Have you imagined yourself enjoying a cold beer after a long day tour in the Galapagos? Relaxing in a nice comfortable bed? Where did the beer and mattress come from? Hint: there are no beer and mattress factories in the Galapagos. Food, tours, accommodation all cost twice as much as in mainland Ecuador. This week Elizabeth Mori (hotel manager of Red Mangrove Lodges in the Galapagos) gives us a little peek at why, and what goes on behind the scenes of a typical tour.
Where is food in the Galapagos sourced from?
“There are unique logistical challenges with running a hotel in the Galapagos”, she says, “Everything that you see in the Galapagos is shipped from the mainland, We ship mainly mainly by boat. All the heavy things like water and food are shipped once a month by cargo boat. We ship perishables like vegetables, meat, and dairy each week by plane. We purchase locally-grown beef, pork, chicken, eggs, and yoghurt. In addition, much of the seafood served in our restaurant is fished right here in the archipelago.”
Why is it so much more expensive?
“We have to pay for the shipment by cargo boat, and then for people to bring the supplies to our hotel. In Isabela, things cost even more, because we then have to ship the supplies from Santa Cruz to Isabela. We are not the only ones who do that. Everyone has to do it”
What else goes into the planning and costs of a tour?
“A lot of people are needed to plan a Galapagos tour. When you arrive at the airport, there is someone waiting for you. We hired them, and then there is the taxi drivers and van drivers that provide transportation. We hire boats to transport tourists between the islands. If you book a diving tour, your dive instructor is hired from the Galapagos. Guides, personnel, logistics and operations all contribute to the cost of a tour. Our sales team is based in Cuenca, Ecuador on the mainland, but everyone else is based in the Galapagos.”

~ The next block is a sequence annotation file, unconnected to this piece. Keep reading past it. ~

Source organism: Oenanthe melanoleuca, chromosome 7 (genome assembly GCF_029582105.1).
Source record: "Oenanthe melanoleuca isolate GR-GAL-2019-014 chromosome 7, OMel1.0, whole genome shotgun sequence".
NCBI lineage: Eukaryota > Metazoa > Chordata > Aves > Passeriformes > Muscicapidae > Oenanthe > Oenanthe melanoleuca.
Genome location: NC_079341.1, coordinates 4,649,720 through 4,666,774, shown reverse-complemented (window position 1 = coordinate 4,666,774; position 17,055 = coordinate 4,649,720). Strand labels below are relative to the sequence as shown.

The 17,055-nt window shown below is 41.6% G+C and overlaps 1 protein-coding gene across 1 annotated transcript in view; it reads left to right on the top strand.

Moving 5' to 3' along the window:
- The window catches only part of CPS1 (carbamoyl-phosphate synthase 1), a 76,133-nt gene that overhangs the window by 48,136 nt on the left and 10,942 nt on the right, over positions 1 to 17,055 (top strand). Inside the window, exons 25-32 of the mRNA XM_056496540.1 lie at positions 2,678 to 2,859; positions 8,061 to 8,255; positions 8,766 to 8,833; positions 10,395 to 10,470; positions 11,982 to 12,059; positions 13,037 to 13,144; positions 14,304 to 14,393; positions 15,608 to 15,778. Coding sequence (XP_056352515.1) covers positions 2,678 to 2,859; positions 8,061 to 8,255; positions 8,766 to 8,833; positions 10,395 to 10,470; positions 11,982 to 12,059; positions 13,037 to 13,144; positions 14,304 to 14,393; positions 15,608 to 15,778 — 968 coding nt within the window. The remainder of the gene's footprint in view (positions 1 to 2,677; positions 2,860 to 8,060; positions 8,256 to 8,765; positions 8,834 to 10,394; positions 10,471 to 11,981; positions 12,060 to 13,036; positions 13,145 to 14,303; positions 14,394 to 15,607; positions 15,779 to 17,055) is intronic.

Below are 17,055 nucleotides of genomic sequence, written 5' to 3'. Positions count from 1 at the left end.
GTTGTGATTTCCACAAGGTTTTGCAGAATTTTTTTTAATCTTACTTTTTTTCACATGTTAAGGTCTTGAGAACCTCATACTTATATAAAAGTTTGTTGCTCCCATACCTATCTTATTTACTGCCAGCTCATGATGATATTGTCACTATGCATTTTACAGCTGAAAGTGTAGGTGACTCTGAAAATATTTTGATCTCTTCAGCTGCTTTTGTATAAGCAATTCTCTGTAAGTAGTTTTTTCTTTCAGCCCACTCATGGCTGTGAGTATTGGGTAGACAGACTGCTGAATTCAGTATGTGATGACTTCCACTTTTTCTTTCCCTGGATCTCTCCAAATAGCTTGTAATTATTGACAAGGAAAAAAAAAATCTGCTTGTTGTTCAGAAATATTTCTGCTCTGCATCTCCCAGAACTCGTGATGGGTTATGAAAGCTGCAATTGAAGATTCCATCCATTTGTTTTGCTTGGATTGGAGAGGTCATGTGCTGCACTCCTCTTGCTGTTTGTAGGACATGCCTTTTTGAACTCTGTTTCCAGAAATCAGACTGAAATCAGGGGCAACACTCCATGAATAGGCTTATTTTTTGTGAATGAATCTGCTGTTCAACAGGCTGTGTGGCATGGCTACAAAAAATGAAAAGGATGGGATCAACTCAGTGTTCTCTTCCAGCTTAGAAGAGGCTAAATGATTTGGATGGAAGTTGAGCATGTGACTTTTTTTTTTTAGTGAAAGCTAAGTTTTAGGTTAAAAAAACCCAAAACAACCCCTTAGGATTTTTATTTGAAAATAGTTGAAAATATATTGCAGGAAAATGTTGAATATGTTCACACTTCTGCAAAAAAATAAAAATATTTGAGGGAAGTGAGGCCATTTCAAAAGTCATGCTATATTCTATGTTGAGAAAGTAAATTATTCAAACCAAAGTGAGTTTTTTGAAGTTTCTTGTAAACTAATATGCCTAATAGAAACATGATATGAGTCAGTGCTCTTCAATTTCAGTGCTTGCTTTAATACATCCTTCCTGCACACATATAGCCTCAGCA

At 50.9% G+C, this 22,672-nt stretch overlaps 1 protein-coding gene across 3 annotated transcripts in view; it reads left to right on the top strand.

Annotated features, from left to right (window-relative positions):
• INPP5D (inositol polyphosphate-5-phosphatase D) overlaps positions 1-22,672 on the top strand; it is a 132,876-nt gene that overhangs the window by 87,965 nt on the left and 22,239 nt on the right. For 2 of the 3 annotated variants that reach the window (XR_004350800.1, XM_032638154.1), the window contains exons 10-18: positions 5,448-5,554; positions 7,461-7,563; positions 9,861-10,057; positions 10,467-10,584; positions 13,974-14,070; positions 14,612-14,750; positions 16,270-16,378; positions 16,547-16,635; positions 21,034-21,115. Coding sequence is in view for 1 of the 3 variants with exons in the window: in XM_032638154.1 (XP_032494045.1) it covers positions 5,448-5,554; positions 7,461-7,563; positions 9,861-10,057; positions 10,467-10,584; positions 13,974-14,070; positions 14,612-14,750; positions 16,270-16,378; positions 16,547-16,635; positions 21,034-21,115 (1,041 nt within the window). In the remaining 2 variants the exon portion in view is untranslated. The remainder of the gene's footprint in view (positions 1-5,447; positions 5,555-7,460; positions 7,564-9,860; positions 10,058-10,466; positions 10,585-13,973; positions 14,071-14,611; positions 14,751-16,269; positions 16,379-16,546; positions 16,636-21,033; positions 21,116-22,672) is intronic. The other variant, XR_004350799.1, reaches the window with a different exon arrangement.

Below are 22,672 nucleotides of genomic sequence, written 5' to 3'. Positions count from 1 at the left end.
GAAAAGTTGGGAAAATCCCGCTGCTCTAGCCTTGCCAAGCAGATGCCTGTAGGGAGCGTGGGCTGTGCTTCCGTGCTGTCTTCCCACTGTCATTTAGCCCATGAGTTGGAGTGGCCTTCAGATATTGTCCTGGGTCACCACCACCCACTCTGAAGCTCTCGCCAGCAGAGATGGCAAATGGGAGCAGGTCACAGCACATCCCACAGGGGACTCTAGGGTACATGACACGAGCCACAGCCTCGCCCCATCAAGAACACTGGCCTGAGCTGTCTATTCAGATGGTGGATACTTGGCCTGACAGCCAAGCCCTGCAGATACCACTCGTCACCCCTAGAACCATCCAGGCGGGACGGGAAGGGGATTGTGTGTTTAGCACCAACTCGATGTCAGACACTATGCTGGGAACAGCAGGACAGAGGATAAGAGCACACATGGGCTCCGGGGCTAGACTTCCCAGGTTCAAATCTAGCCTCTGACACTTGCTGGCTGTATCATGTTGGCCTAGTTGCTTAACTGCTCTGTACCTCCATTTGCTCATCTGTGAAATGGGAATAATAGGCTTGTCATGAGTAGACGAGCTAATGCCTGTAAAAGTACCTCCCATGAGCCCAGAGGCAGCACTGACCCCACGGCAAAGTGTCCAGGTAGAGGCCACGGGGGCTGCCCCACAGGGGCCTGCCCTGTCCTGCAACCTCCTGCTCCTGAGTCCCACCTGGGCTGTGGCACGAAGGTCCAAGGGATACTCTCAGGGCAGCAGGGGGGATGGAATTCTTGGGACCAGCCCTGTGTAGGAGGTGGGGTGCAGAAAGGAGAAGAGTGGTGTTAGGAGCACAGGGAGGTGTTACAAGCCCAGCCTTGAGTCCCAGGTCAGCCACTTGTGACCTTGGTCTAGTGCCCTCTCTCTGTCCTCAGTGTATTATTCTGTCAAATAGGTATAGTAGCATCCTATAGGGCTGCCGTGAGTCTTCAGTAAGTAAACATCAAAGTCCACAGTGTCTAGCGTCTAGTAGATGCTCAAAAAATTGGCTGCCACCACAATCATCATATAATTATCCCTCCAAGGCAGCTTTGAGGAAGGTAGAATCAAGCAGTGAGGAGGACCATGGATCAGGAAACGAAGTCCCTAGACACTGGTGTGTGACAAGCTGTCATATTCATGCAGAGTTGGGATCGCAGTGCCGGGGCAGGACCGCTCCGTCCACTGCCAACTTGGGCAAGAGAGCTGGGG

In addition, visitors pay a park entrance fee of $100, and about $300-400 for a flight to the Galapagos from mainland Ecuador. Park fees go toward conservation of the national park. If you also think about the entirety of work that enables you spot wild tortoises in the highlands of Santa Cruz on a Red Mangrove tour, then there is even more to consider in the area of conservation.
What work is being done toward conservation of the Galapagos?
A typical visitor may not be aware of the tremendous behind the scenes efforts of non-profit organizations and the Galapagos National Park service. As a small example, why were you able to spot giant tortoises in the wild? The population of giant tortoises has unfortunately been greatly reduced by introduced dogs, rats, and cats, which eat the eggs and the young. Now volunteers hunt for tortoise eggs in the wild, and bring them to the Charles Darwin Research Station for protection until the young tortoises are big enough to fend for themselves. Volunteers also feed the tortoises and clean up the tortoise poop. That is just a small example of the incredible research and conservation efforts behind the scenes. Read more at the Galapagos Conservancy webpage.
I hope you enjoyed this small peek behind the curtain. If you have questions for Elizabeth let us know in comments!